Love the Coopers – Don’t Tell Me What to Do!

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Directed by Jessie Nelson. Produced by Michael London, Jessie Nelson, and Janice Williams. Written by Steven Rogers. Release date: November 13, 2015.

We’re still over a month away from that small holiday known as Christmas, but that hasn’t stopped retail outlets and cinemas from ensuring that you know it’s coming. The Christmas movies have started, the first of which is Love the Coopers, a title either missing a comma or far too strong an order for a title to be giving. That’s especially true after seeing the movie, which is a painful watch from start to finish. It’s incredibly difficult to love the Coopers, actually.

In case you haven’t figured it out, The Coopers is a somewhat large family. Its members come together every year for Christmas, but this year there’s even more drama than usual: Charlotte and Sam (Diane Keaton and John Goodman) are about to announce they’re divorcing after 40 years; Hank (Ed Helms) already split from his wife, Angie (Alex Borstein), and is also struggling to find a job after being replaced by a machine; Charlie (Timothée Chalamet) is a moody teenager who desperately wants to kiss Lauren (Molly Gordon); Bo (Maxwell Simkins) wants to find the perfect gift for Charlie, his brother, to make him less moody; Bucky (Alan Arkin) finds out that his favorite waitress, Ruby (Amanda Seyfried), is leaving the diner forever; Emma (Marisa Tomei) gets caught shoplifting and spends a good chunk of Christmas Eve in the back of a police car driven by Officer Williams (Anthony Mackie); Eleanor (Olivia Wilde) picks up a soldier at the airport (Jake Lacy), whom she convinces to pretend to be her boyfriend; and Aunt Fishy (June Squibb) is just here for the ride.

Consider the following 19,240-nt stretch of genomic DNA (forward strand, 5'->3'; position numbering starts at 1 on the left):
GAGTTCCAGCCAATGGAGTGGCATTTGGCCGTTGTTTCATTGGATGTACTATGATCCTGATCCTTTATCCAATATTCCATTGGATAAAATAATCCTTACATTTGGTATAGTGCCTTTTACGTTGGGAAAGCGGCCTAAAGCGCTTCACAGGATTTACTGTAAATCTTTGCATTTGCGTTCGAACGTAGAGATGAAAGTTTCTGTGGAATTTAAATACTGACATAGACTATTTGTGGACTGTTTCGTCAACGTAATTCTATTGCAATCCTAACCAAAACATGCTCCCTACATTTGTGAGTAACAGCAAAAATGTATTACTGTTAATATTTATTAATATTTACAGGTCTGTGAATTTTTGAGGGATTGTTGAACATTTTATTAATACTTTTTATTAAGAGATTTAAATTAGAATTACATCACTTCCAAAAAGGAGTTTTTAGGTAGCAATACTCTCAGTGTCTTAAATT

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If that sounds like a lot of subplots to balance, you’re correct. It’s a lot, and it winds up being far too much for director Jessie Nelson to balance. We jump between plots so frequently that you’re likely to develop whiplash – if you don’t develop it from the large tonal shifts that occur in the film. Love the Coopers hasn’t got a clue what type of movie it wants to be, outside of one that features a dysfunctional family and one that eventually wants to tell you how important family is, regardless of all the problems that one may have. Is it a schmaltzy family drama? A heavy family drama? A light comedy? It doesn’t know, so it bounces around from scene to scene – and sometimes within scenes – trying to find its voice. It never gets there.

Love the Coopers is a predictable movie, as these home-for-the-holidays movies tend to be. You know how almost all of these subplots are going to wrap up, and if you guess that everyone will be happy and dancing at the end, you’re not going to win any points for that prediction. Few of the conclusions to these subplots feel earned, with most of them ending simply because the movie needed them to, not because characters learned anything. Of course Eleanor and her fake beau will fall in love for real. Charlie will definitely get to kiss Lauren. The marriage of 40 years isn’t going to disintegrate in a Christmas movie! There are only so many boundaries that Love the Coopers wants to push, and none of them come in the plot.